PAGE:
Welcome to the Tartan?s first issue of the year. As Executive Officer of The Tartan, I would like to use this new column to address the campus. This is a chance for the leadership of The Tartan to communicate with the community at large. While The Tartan is a student organization independent of the University administration, we play a significant role in the community. It is my belief that no other organization on campus plays a similar role, and I would like to examine the importance of a student newspaper.
Every community deserves a great newspaper. Newspapers serve a unique function that will never be replaced by television, radio, the Internet, or other media. Every week, a newspaper brings together disparate and unrelated elements of our community and puts them on the same page. The Tartan is the only place where you will find the latest changes in the dining plan next to a report on cutting-edge research from one of our faculty. You are holding a compendium of the community as you read this, athletes and artists side-by-side with political debates and local news.
At first it seems that a newspaper is a mere recollection of the week?s events, a simple mirror that reflects what happened. This is an incomplete understanding of how the newspaper affects community. Quite simply, a newspaper creates community. Bringing together all of these different and diverse happenings creates what historian Benedict Anderson calls ?simultaneity.?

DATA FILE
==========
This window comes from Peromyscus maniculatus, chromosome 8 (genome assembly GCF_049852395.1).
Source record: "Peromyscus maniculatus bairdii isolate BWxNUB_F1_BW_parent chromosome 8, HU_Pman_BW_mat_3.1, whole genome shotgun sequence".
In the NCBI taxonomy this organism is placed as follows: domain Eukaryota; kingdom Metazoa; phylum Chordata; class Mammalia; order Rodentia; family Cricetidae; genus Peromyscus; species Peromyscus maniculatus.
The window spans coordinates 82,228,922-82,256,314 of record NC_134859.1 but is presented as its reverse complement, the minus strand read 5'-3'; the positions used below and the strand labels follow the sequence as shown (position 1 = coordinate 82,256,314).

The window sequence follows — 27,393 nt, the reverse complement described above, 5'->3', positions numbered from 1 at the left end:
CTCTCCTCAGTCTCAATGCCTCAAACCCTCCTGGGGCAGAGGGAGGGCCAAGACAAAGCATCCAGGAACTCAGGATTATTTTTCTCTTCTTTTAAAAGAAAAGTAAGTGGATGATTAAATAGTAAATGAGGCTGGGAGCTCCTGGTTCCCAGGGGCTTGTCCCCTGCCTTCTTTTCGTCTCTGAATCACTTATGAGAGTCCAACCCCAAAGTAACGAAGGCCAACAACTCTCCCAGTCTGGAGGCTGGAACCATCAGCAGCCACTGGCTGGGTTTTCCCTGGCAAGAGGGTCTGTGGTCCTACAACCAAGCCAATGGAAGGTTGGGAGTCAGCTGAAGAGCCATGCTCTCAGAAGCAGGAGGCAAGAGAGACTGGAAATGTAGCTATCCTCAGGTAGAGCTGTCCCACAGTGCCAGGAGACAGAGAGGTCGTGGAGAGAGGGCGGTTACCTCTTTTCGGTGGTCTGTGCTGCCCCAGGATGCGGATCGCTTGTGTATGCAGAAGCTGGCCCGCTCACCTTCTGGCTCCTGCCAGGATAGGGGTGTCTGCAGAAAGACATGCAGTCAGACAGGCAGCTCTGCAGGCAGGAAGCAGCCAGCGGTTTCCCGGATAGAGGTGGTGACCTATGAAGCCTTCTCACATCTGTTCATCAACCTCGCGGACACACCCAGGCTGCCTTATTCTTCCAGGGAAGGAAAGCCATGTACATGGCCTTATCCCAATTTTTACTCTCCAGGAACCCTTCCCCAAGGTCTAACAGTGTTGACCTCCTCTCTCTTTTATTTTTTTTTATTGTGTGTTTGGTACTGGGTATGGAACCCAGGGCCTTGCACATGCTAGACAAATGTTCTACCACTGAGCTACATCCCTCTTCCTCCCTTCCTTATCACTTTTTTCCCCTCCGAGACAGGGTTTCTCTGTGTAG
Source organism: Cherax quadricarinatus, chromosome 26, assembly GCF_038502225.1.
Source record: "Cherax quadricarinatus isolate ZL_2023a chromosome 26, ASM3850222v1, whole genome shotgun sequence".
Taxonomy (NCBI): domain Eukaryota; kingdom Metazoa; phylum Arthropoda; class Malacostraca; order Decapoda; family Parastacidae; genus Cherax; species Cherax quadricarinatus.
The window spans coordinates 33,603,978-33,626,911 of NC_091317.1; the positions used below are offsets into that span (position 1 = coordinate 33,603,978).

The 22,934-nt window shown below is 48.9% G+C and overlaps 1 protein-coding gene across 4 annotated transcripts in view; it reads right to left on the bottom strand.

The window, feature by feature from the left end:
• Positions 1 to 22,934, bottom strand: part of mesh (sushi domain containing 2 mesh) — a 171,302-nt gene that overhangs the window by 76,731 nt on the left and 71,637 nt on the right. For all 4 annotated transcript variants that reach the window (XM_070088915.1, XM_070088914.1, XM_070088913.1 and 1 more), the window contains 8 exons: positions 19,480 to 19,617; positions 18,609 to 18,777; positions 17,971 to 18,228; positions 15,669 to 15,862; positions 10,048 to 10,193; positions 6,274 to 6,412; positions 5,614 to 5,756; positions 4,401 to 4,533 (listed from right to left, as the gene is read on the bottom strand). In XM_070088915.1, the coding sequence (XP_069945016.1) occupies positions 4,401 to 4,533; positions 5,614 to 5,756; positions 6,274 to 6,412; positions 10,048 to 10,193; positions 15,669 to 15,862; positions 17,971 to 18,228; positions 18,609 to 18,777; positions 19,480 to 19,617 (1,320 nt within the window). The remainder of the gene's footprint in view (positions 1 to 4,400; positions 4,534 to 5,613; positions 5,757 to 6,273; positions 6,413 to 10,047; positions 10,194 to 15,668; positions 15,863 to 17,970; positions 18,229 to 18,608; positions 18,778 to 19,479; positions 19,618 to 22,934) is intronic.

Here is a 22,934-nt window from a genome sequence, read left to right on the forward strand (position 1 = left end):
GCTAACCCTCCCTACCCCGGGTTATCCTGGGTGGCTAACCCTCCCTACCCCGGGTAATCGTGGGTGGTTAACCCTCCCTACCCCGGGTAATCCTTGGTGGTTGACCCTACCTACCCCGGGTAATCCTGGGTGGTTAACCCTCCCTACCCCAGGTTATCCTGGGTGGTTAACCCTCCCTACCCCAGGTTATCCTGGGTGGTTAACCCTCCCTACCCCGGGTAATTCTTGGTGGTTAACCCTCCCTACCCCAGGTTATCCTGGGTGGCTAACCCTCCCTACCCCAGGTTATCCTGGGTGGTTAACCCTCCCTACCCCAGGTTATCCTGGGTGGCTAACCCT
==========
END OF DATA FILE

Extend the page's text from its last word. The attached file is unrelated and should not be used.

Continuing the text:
This simultaneity reinforces the idea that these otherwise independent acts are related to each other. This simple act is fundamental to creating a Carnegie Mellon community. At times, CMU can seem to be very isolating and alienating, a place where students aren?t exposed to much beyond their own personal lives. The Tartan needs to serve an important role in creating a feeling of togetherness, of simultaneity.
Furthermore, a newspaper can make students examine their college experience like nothing else. A well-written opinion piece or editorial can raise issues among students, faculty, and staff. The Tartan enables the community to actively engage itself in the important issues of our day. Becoming actively critical and intellectual involved with the world around us is another sacred duty of a college newspaper.
The Tartan isn?t the only place where you can get your news. As a weekly publication, we won?t always be the first source on breaking news. Furthermore, we face competition among student organizations. The staff of The Tartan welcomes this competition. Yet no other medium serves the same function of a newspaper. No website will ever challenge you or make you think in the way a newspaper does; no radio show will ever spark community debate in the way a column will. The Tartan has a vital role to play that no other group can.
I view it as a sacrosanct responsibility for The Tartan to play this role. Sadly, The Tartan failed this responsibility last year and let down the community. I joined the organization after these troubles, because I feel that Carnegie Mellon deserves a great newspaper. The Tartan needs to hold itself to a higher standard than any other organization, because no other organization can play such a critical role in the community.
This column is titled ?Executive Privilege? because I consider it a privilege to address the community. As the Executive Officer of The Tartan, I am more than just the head of the organization. I see myself and the rest of The Tartan?s leadership as being responsible to all students, faculty, and staff. From President Cohon to every first-year, from the faculty to the custodial staff: We are your newspaper. I cannot think of a more honorable or more crucial way to serve the university that has given me so much. We will continue to produce a high-quality publication every week, and we will continue to connect you, to inform you, to make you think, to create community. Thank you for this privilege.